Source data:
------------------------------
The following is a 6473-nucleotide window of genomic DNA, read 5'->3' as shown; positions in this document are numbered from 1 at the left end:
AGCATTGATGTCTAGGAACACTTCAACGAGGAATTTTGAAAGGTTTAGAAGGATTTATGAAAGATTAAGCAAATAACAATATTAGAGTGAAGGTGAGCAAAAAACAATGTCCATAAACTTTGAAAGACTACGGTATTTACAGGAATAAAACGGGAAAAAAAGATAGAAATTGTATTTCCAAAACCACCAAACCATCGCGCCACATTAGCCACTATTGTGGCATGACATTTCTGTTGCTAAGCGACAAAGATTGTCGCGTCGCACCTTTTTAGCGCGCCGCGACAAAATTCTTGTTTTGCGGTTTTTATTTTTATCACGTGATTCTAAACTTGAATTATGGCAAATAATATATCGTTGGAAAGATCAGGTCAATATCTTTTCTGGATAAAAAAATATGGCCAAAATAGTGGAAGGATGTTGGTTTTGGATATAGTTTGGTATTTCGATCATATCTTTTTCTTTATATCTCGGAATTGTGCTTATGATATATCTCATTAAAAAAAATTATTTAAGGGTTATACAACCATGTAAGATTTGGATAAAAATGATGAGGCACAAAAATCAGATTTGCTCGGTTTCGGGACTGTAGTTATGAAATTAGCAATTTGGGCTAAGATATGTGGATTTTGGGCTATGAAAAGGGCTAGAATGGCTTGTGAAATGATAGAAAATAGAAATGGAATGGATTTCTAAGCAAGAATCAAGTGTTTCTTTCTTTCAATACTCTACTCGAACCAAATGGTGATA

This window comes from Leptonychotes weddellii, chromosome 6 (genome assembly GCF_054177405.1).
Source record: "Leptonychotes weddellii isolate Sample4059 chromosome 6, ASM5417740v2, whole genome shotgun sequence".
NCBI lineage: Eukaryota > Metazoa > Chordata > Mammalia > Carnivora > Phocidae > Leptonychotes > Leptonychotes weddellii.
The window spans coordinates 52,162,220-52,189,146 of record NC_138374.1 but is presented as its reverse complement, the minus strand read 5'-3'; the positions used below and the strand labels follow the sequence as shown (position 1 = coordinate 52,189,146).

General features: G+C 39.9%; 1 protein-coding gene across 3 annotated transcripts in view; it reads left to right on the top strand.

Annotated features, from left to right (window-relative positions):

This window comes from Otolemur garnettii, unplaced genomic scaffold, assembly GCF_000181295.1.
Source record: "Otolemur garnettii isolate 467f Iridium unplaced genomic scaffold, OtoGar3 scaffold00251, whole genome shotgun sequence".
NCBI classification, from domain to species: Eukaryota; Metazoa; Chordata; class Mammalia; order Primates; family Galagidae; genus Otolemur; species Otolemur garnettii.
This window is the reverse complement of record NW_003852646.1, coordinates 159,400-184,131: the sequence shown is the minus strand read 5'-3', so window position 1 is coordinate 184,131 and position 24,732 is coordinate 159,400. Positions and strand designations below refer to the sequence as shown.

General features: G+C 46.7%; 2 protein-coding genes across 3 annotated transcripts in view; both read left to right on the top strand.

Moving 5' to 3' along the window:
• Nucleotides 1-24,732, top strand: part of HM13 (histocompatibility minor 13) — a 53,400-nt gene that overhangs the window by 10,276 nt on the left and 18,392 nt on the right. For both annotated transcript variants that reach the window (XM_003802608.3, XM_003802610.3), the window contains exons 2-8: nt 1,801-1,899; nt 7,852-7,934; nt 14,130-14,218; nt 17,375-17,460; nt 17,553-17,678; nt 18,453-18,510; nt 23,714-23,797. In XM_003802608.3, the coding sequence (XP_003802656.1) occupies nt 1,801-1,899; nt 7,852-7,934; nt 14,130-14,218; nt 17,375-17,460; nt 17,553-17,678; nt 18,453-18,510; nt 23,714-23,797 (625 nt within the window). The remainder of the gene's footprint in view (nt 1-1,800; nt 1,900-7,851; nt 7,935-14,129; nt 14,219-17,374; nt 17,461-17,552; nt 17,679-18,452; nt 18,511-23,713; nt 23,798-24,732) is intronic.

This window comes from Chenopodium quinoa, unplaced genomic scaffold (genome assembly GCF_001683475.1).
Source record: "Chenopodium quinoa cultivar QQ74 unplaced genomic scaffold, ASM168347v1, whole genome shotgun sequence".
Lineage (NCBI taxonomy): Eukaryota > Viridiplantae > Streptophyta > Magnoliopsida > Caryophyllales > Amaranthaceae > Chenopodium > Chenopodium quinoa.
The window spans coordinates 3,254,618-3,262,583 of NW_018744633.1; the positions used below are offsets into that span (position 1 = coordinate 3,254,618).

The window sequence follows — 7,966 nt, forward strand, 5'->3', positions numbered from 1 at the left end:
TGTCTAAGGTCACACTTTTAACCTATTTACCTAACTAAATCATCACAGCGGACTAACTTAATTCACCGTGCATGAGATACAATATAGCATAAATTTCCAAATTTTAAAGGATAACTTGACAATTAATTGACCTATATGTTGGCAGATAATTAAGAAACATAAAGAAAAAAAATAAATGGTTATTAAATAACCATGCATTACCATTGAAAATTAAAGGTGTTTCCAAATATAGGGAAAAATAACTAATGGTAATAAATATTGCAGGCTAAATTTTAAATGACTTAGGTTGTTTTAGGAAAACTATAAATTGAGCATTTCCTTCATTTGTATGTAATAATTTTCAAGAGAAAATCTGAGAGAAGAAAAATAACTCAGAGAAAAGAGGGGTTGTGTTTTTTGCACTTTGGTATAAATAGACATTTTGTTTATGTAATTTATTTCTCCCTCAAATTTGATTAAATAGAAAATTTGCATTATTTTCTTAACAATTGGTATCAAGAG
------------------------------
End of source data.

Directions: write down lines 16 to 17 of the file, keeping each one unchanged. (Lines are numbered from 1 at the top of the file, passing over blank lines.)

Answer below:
This window comes from Chenopodium quinoa, unplaced genomic scaffold (genome assembly GCF_001683475.1).
Source record: "Chenopodium quinoa cultivar QQ74 unplaced genomic scaffold, ASM168347v1, whole genome shotgun sequence".